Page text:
Clean Code Chapter 2: How to choose Meaningful Names

Created May 4, 2022

“There are only two hard things in Computer Science: cache invalidation and naming things.”

— Phil Karlton

My opinion that this Chapter is the Core of this Book, everything starts by naming.

The book states that if a name requires a comment, then the name does not reveal it’s intent.

We should use names that clearly specify the intent of what it does, how to use and why it exists.

Some more detailed concepts from the chapter:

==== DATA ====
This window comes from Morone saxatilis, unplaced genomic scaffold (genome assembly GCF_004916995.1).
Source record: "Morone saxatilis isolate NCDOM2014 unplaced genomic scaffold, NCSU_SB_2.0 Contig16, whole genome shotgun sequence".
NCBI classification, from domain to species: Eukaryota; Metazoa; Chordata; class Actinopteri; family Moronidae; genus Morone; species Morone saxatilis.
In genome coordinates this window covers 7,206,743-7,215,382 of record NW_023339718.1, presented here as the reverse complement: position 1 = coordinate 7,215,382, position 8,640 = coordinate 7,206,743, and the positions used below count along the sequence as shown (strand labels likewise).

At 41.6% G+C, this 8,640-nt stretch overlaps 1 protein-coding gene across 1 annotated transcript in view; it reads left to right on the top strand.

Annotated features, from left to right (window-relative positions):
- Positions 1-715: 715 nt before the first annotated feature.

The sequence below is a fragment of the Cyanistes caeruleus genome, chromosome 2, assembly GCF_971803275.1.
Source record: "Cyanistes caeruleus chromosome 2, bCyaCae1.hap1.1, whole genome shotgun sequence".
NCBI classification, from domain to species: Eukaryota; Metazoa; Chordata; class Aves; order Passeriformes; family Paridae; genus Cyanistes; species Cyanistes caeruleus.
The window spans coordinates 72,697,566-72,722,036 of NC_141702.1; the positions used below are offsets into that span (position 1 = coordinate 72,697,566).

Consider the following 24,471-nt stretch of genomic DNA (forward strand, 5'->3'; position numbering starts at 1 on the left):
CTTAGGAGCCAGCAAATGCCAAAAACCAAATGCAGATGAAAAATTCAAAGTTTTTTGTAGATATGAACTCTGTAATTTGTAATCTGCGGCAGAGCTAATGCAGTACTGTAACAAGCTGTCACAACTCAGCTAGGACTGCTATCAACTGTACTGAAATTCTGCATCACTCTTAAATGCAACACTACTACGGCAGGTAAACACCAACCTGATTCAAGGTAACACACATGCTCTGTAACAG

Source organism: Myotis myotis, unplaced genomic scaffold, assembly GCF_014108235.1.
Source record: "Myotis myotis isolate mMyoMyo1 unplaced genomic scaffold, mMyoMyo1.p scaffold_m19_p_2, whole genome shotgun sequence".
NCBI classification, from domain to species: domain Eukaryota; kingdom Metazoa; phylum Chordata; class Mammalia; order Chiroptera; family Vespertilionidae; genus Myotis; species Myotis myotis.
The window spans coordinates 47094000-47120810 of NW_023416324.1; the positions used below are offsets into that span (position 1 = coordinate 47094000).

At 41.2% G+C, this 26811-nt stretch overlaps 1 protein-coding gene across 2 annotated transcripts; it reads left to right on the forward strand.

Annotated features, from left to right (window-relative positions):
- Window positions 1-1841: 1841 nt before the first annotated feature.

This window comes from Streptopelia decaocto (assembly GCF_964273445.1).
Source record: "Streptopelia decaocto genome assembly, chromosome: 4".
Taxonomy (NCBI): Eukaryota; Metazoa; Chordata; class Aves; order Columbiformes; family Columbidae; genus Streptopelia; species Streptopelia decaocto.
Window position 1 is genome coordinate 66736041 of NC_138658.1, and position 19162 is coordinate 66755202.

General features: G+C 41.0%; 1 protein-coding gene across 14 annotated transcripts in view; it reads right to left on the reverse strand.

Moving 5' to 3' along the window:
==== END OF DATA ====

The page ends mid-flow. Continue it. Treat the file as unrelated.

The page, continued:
Avoid words whose meaning vary from the intended meaning. Example, do not refer to a group of accounts as an accountList unless it’s actually using a List We shouldn’t use the wrong abbreviation, like hp, aix, and sco (names of Unix plat- forms or variant ) A truly awful example of disinformative names would be the use of lower-case L or uppercase O as variable names, especially in combination. The problem, of course, is that they look almost entirely like the constants one and zero Avoid Noise words and meaningless distinctions. Imagine that you have a Product class. If you have another called ProductInfo or ProductData, you have made the names different without making them mean anything different. Avoid being redundant. How is nameString better than name? moneyAmount is indistinguishable from money. We should use naming that it’s easy to pronounce. We shouldn’t use single characters in variable naming “e, z, 8” We can use kAMEL form Avoid Mental Mapping, It’s recommended to use I or j or k for the loop instead of a and b. Classes and objects should have noun or phrase nouns. It should not be a verb. Methods should have verb or verb phrase names like postPayment, deletePage, or save. Use Solution Domain Names, We should remember that the code will be used by programmers so we should use technical names. we should be smart, not too long and not too short, Too short: reduces meaning, Too Long: hard to pronounce and talk about.